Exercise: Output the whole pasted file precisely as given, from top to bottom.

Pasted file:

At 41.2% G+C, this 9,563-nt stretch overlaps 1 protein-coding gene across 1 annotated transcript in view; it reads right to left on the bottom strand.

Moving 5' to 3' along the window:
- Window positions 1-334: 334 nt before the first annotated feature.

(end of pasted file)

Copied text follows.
At 41.2% G+C, this 9,563-nt stretch overlaps 1 protein-coding gene across 1 annotated transcript in view; it reads right to left on the bottom strand.

Moving 5' to 3' along the window:
- Window positions 1-334: 334 nt before the first annotated feature.